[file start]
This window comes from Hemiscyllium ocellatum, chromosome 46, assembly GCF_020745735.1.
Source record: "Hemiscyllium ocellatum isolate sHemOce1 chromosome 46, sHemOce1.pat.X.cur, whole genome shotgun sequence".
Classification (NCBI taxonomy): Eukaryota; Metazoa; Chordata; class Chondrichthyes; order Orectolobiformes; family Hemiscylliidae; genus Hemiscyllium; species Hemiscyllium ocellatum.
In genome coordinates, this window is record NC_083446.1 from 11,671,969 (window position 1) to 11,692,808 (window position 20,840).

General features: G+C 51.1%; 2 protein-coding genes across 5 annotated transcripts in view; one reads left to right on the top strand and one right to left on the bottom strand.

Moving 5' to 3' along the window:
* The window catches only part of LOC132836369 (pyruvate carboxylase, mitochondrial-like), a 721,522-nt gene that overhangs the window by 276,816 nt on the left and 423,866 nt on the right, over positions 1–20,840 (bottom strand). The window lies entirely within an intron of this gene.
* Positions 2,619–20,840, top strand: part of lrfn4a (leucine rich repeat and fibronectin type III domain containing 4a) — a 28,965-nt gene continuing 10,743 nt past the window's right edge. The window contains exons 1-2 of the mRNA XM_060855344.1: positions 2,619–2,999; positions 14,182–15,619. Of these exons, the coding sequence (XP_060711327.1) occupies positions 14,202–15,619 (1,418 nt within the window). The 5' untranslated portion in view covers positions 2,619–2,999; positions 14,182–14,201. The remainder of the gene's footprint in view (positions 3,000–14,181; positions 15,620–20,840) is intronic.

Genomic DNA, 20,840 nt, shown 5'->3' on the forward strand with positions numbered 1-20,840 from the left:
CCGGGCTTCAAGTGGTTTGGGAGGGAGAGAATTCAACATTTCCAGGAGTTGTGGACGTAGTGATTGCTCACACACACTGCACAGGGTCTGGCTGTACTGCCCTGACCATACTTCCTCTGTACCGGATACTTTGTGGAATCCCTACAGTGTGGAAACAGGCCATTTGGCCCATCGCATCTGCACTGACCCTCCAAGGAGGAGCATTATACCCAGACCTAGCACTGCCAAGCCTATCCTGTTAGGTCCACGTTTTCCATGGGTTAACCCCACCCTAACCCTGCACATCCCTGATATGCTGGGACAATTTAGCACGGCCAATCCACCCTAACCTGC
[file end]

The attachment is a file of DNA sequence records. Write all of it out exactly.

This window comes from Hemiscyllium ocellatum, chromosome 46, assembly GCF_020745735.1.
Source record: "Hemiscyllium ocellatum isolate sHemOce1 chromosome 46, sHemOce1.pat.X.cur, whole genome shotgun sequence".
Classification (NCBI taxonomy): Eukaryota; Metazoa; Chordata; class Chondrichthyes; order Orectolobiformes; family Hemiscylliidae; genus Hemiscyllium; species Hemiscyllium ocellatum.
In genome coordinates, this window is record NC_083446.1 from 11,671,969 (window position 1) to 11,692,808 (window position 20,840).

General features: G+C 51.1%; 2 protein-coding genes across 5 annotated transcripts in view; one reads left to right on the top strand and one right to left on the bottom strand.

Moving 5' to 3' along the window:
* The window catches only part of LOC132836369 (pyruvate carboxylase, mitochondrial-like), a 721,522-nt gene that overhangs the window by 276,816 nt on the left and 423,866 nt on the right, over positions 1–20,840 (bottom strand). The window lies entirely within an intron of this gene.
* Positions 2,619–20,840, top strand: part of lrfn4a (leucine rich repeat and fibronectin type III domain containing 4a) — a 28,965-nt gene continuing 10,743 nt past the window's right edge. The window contains exons 1-2 of the mRNA XM_060855344.1: positions 2,619–2,999; positions 14,182–15,619. Of these exons, the coding sequence (XP_060711327.1) occupies positions 14,202–15,619 (1,418 nt within the window). The 5' untranslated portion in view covers positions 2,619–2,999; positions 14,182–14,201. The remainder of the gene's footprint in view (positions 3,000–14,181; positions 15,620–20,840) is intronic.

Genomic DNA, 20,840 nt, shown 5'->3' on the forward strand with positions numbered 1-20,840 from the left:
CCGGGCTTCAAGTGGTTTGGGAGGGAGAGAATTCAACATTTCCAGGAGTTGTGGACGTAGTGATTGCTCACACACACTGCACAGGGTCTGGCTGTACTGCCCTGACCATACTTCCTCTGTACCGGATACTTTGTGGAATCCCTACAGTGTGGAAACAGGCCATTTGGCCCATCGCATCTGCACTGACCCTCCAAGGAGGAGCATTATACCCAGACCTAGCACTGCCAAGCCTATCCTGTTAGGTCCACGTTTTCCATGGGTTAACCCCACCCTAACCCTGCACATCCCTGATATGCTGGGACAATTTAGCACGGCCAATCCACCCTAACCTGC